Training Exercises

Loosen your snooker arm

Loosen Your Snooker Arm

The snooker line up exercise is probably the most common training exercise used by professionals to loosen up and practice the basics.

This version of the snooker line up exercise is useful to all standards of snooker players as it helps the person loosen their arm with only reds to pot. If you are struggling with confidence as a beginner then this is a good exercise to start with.

With all the balls in ideal positions all you have to do is pot them and that’s where the fun starts.

If you are not used to getting breaks in normal play then this will help you to loosen your snooker arm and practice just potting reds and keeping the white ball off the cushion; just concentrate on keeping a loose arm and relaxing.

We are all at different levels of the game so as always, set yourself realistic targets to improve and understand patterns when the exercise breaks down.

Setting the exercise up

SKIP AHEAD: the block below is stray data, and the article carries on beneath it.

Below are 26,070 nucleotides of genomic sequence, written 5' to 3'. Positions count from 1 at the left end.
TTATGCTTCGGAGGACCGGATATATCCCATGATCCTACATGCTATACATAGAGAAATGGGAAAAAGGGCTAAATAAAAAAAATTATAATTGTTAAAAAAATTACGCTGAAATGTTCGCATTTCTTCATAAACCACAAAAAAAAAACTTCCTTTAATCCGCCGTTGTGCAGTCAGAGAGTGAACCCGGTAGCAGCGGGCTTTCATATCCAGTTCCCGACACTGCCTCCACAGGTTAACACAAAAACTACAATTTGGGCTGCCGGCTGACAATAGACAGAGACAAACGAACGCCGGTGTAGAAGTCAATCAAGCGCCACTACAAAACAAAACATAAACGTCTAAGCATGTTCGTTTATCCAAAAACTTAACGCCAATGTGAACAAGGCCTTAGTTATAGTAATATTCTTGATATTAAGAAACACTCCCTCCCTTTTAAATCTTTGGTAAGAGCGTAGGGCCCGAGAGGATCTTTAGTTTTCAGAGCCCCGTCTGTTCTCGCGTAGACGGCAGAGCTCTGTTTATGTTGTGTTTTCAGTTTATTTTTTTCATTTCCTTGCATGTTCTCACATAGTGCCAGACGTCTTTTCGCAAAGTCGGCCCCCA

Loosen Your Snooker Arm:

  • Place all 15 reds up the middle of the table as in the picture above.
  • Choose a starting red (I normally choose the one at the bottom.

There are various positions used for the reds in the line i.e. 1 or 3 reds below the black spot etc. Just decide on one set-up and stay with it so you can measure your own progress in each session.

Initial exercise suggestions

Loosen Your Snooker Arm:

  • Choose which red you want to start with (advanced players start with the first red)
  • Either pot each red in turn from the bottom upward or:
  • Pot each red in a random sequence
  • If you miss at any point, it is normal to set the balls up and start again as a punishment to help you focus or:
  • Keep potting even if you miss to release any pressure you may be feeling
  • Record your score to gauge your improvement in practice sessions

Other points to consider

Loosen Your Snooker Arm:

Some coaches suggest imagining two lines splitting the table into thirds. each line would run the length of the table between the line of the balls and the rail; these lines are where the object ball should finish on each shot so you ensure you can always get your bridge on the playing surface. Obviously you don’t want the cue ball to finish on the rail or two close to the object balls so considering this will certainly help.

When you get really good at this exercise, try and start with the bottom red and work your way up in order which helps you to focus your position a little more.

This exercise should just develop flow and help you relax by potting a few balls. How you decide to play it is up to you, just try and ensure you build this or a similar exercise into your practice sessions!


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